The characters were wary in Shem, aware that they were suspected of attacking a patrol on the borders, but word had not yet reached the city.
Jim had to miss out on a session and rather than cancel the game, I simply ran a side quest. Arcturans are rare and a source of wonder even for Quindia where strange sights are common. An almost equally obscure cult known as the Blue Clerics hold in reverence the stars and the sky gods who hail from them - ironically the cult was founded on the worship of Arcturans, but they see the scattered exiles who dwell on Quindia as abominations and parodies of their faith. The Blue Clerics mercilessly hunt Arcturans when they become aware of them. Actual Clerics are rare among them, but there are a few. However, their spells are granted by the Chaos Lord Balo the Jester who enjoys the joke. Unknown to the PCs, Balo becomes aware of them during this adventure...
Only a few days after arriving in Shem, Ghul D'Khat is discovered by one of the crazed cultists, drugged while carousing at Murphey's Tavern, and spirited away. The notes of the preparation for the session:
1. Ghul D'Khat is spotted by an agent of the Blue Clerics, launching a new crusade! The arcturan is drugged and kidnapped.
2. Strom, Memnoch, and Schmee discover the deed only moments later and give chase, but loose the foe in the darkness beneath the wharf. They will be left a clue - a small crate bearing the mark of the House of Esalain is dropped by the villains in their haste. While the crate is empty but for some straw (the kidnappers transported the manacles, sleep potion, and lantern in it), it will point the PC's to the manor of Lord Esalain, a prosperous merchant from Golatha.
3. Esalain has nothing to do with this, but the ancient catacombs beneath his manor hide a small coven of Blue Clerics (unbeknownst to the merchant). If spoken to and shown the crate, he admits it was his, but also says his trading company hasn't used that style of crate for years. He will allow the PC's access to an empty warehouse adjacent to the manor where some of the crates may still be found. One of the servants will quietly warn Strom that the warehouse is haunted and tell how he once saw a ghost draped in blue in the cellar of the warehouse.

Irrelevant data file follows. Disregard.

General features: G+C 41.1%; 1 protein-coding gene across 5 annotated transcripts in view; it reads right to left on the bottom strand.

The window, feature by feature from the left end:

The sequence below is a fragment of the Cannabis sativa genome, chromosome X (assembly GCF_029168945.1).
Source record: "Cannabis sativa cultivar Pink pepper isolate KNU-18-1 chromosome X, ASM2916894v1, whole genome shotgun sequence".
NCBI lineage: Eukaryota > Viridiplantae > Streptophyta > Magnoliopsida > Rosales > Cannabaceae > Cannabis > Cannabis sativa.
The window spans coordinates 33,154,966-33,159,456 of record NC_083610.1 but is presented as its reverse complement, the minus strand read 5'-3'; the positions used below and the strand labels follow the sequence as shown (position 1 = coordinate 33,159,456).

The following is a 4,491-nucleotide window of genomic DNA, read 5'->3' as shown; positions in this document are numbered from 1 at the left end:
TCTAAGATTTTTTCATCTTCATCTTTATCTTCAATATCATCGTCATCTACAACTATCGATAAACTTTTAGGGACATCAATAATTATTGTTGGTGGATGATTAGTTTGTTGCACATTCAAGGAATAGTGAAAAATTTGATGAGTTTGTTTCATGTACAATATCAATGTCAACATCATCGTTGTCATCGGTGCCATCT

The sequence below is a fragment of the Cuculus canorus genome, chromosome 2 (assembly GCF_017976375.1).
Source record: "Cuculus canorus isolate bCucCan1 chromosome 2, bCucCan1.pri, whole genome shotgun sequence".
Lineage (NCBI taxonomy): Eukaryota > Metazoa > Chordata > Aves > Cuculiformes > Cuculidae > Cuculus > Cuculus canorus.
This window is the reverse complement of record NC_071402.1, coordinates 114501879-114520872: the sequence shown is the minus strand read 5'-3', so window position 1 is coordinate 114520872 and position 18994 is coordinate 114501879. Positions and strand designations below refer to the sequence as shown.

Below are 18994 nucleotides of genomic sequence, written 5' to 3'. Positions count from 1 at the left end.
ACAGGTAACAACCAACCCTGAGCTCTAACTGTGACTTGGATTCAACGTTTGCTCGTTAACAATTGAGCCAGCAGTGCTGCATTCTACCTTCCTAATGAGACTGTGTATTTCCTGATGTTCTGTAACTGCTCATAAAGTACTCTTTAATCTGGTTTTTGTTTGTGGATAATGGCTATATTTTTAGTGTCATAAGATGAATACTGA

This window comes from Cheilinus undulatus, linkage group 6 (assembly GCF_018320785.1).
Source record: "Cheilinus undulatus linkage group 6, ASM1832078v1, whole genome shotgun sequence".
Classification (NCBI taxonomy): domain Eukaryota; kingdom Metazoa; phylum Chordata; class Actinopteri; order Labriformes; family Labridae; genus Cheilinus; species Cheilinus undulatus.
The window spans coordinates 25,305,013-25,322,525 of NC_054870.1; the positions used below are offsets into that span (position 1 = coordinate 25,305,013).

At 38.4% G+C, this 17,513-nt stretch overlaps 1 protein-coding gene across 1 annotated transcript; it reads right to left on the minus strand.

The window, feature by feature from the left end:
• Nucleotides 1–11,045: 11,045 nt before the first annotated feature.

It's actually a testament to the type of game we use to play that I expected the characters to talk to the merchant rather than simply attacking the manor (and that they did!). If they would have tried to sneak in, they could have obtained the same information from the servant. I can't imagine the outcome had they simply assaulted the manor, but it is doubtful they would have learned of the warehouse next door. According to the HP sheets, the characters fought a group of NPC's after entering the catacombs that included a Cleric 6th, Cleric 3rd, Fighter 2nd, Elf Fighter 2nd/Magic-User 2nd, Thief 3rd, and five men-at-arms. There are few other details in my notes. They managed to rescue their friend and gained a Necklace of Protection +2 in the process.
I want to take a minute to note the magic items found in the games. After five sessions - the party only had three: Anduin the Quiet, the Ring of Daomund, and a Necklace of Protection +2. I think the latter was only given out to help the monk NPC who looks like he was getting creamed in every session when I see the HP sheets (remember the group didn't have a cleric). There were potions off and on as well, but that was it. Magic was simply not as important to the mechanics of the game. By keeping items rare and using more custom items, I think it creates more of a sense of wonder in the game. When items are obtained, they are truly special instead of simply buffs. I love the direction they've taken with D&D Next to assure magic items are not calculated in the advancement of the characters. Hopefully this will be retained in the final draft of the game.